The Role of Virtue in Good Management

  • Andrew WestEmail author
Living reference work entry
Part of the Handbooks in Philosophy book series (HP)


Any investigation into “good management” raises questions about what it means to be a “good manager.” This itself suggests that there is more to moral theorizing than impartially analyzing the specific details of discrete decisions, and that some consideration ought to be paid to moral agents themselves and what constitutes their good. Such considerations are integral to the virtue ethics tradition. This chapter illustrates how the key features of Aristotelian virtue ethics are necessary for understanding moral issues, as they are faced by managers, using the issue of data manipulation as an example. Based on the view that a moral theory will only be useful for management if it can adequately describe such moral issues, it argues that the Aristotelian tradition is thereby well suited for application to managers. Three ways in which the Aristotelian perspective can contribute to good management are then presented, which include consideration of: the virtues or excellences relevant to managerial functions; those relevant to living well qua human; and the importance of both individual and common goods. The chapter closes by drawing attention to how the Aristotelian perspective stands in stark contrast to a common conception of ethics as compliance.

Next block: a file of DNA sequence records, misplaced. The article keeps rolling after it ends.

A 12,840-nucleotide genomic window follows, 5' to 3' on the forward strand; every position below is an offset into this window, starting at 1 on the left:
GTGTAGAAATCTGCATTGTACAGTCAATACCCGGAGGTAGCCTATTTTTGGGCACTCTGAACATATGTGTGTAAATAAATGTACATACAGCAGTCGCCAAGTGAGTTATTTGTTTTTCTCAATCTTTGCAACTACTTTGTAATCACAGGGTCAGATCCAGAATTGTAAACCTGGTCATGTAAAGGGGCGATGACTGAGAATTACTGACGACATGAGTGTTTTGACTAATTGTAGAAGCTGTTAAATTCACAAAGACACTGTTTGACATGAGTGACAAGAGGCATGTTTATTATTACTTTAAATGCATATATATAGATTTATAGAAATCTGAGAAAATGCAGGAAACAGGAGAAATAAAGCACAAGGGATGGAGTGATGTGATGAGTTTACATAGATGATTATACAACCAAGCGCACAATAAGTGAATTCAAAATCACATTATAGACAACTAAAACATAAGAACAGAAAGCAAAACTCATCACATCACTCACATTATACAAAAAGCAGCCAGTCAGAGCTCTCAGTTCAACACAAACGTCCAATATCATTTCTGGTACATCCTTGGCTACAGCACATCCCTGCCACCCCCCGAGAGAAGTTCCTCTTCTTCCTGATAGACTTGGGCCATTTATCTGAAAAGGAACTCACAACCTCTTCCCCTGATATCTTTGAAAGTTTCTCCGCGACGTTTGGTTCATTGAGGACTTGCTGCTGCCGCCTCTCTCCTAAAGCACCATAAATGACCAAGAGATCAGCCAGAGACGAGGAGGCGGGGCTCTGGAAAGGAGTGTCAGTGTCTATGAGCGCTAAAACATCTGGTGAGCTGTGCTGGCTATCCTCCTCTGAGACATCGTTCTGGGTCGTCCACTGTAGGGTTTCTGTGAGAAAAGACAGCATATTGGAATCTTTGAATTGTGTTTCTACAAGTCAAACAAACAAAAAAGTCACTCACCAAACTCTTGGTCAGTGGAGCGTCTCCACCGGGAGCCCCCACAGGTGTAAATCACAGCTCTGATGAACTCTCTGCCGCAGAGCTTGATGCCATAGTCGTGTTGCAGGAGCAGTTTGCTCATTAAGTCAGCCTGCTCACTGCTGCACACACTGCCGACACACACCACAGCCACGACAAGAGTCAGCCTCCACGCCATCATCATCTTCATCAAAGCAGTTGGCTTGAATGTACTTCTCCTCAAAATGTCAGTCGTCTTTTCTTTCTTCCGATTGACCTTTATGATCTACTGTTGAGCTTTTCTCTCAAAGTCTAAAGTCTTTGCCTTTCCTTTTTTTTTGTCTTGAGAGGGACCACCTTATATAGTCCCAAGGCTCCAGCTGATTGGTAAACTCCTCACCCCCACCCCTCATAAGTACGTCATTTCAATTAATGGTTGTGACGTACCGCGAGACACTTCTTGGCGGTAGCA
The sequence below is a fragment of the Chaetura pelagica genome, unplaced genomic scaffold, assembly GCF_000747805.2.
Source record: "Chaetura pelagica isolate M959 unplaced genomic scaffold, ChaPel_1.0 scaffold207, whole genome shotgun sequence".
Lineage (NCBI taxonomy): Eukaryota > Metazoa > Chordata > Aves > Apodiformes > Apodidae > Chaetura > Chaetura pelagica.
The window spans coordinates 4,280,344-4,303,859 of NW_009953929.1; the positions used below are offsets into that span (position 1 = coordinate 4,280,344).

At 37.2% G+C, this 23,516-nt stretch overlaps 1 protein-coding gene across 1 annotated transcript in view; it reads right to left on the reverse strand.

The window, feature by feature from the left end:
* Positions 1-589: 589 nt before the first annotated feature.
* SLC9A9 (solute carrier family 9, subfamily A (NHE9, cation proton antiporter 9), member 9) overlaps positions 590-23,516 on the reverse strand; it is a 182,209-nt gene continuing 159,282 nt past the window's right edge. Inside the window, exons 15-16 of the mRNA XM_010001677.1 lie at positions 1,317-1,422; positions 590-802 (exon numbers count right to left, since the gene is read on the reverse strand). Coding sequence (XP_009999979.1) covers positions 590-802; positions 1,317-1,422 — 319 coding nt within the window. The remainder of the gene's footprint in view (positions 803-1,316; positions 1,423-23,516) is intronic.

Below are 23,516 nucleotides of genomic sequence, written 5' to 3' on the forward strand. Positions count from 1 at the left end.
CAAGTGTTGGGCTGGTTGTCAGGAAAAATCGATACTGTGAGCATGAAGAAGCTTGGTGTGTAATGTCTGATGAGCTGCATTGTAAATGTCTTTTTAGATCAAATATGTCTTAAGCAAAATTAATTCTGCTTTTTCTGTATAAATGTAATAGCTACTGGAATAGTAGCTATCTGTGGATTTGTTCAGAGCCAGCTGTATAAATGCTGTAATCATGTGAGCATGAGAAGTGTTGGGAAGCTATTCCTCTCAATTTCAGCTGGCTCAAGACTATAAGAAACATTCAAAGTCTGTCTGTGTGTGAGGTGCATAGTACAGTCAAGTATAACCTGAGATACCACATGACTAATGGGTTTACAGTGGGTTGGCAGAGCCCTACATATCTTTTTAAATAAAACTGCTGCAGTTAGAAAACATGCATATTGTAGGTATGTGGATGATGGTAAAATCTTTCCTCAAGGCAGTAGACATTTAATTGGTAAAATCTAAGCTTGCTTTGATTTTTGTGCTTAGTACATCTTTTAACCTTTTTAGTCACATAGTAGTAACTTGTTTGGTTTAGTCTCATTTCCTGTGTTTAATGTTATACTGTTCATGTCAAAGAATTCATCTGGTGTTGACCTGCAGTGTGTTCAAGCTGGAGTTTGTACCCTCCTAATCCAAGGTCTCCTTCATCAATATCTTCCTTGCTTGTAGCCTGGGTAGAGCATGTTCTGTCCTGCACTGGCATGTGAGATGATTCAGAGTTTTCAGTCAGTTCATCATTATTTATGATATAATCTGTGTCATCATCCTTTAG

Aristotle Character Flourishing Management Moral agents Moral theory Virtues 


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Copyright information

© Springer Nature Switzerland AG 2019

Authors and Affiliations

  1. 1.School of Accountancy, QUT Business SchoolQueensland University of TechnologyBrisbaneAustralia

Section editors and affiliations

  • Cristina Neesham
    • 1
  • Rob Macklin
    • 2
  1. 1.Swinburne University of TechnologyMelbourneAustralia
  2. 2.University of TasmaniaHobartAustralia

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